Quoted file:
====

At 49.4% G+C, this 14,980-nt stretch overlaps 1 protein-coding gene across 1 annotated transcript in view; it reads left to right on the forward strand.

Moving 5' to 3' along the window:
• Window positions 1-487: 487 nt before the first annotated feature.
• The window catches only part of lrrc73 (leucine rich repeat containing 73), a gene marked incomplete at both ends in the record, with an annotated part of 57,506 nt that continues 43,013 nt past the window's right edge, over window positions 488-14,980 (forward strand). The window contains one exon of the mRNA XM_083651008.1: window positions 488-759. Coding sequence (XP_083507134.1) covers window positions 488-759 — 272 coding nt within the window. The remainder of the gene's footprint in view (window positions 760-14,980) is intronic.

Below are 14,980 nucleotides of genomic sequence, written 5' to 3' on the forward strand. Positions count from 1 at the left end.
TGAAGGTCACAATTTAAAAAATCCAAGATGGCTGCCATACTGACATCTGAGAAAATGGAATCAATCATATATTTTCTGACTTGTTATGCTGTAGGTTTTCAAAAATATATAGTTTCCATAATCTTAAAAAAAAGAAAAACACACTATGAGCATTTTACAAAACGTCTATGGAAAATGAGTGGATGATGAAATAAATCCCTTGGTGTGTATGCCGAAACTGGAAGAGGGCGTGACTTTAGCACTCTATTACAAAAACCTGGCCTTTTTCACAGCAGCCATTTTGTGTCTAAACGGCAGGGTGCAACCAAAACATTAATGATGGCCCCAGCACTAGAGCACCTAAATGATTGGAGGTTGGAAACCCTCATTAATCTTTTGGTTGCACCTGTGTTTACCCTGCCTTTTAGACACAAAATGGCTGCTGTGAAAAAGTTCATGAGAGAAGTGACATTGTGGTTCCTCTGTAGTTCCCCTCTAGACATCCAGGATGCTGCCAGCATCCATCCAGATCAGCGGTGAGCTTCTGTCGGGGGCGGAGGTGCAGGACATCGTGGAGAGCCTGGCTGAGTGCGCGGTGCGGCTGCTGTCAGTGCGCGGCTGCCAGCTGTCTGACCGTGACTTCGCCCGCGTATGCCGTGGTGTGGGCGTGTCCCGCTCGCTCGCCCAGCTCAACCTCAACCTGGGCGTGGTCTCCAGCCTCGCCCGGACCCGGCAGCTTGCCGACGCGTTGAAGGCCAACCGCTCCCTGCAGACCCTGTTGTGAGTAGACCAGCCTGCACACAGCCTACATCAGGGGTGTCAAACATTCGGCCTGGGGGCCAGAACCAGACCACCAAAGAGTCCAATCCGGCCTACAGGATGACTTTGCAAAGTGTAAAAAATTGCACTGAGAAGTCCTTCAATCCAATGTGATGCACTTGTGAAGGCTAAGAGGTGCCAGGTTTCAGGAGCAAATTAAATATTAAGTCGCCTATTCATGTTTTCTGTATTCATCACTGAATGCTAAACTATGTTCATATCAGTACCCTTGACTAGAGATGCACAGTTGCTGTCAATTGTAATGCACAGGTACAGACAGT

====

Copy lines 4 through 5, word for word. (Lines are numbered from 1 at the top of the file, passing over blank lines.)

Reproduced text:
• The window catches only part of lrrc73 (leucine rich repeat containing 73), a gene marked incomplete at both ends in the record, with an annotated part of 57,506 nt that continues 43,013 nt past the window's right edge, over window positions 488-14,980 (forward strand). The window contains one exon of the mRNA XM_083651008.1: window positions 488-759. Coding sequence (XP_083507134.1) covers window positions 488-759 — 272 coding nt within the window. The remainder of the gene's footprint in view (window positions 760-14,980) is intronic.

Below are 14,980 nucleotides of genomic sequence, written 5' to 3' on the forward strand. Positions count from 1 at the left end.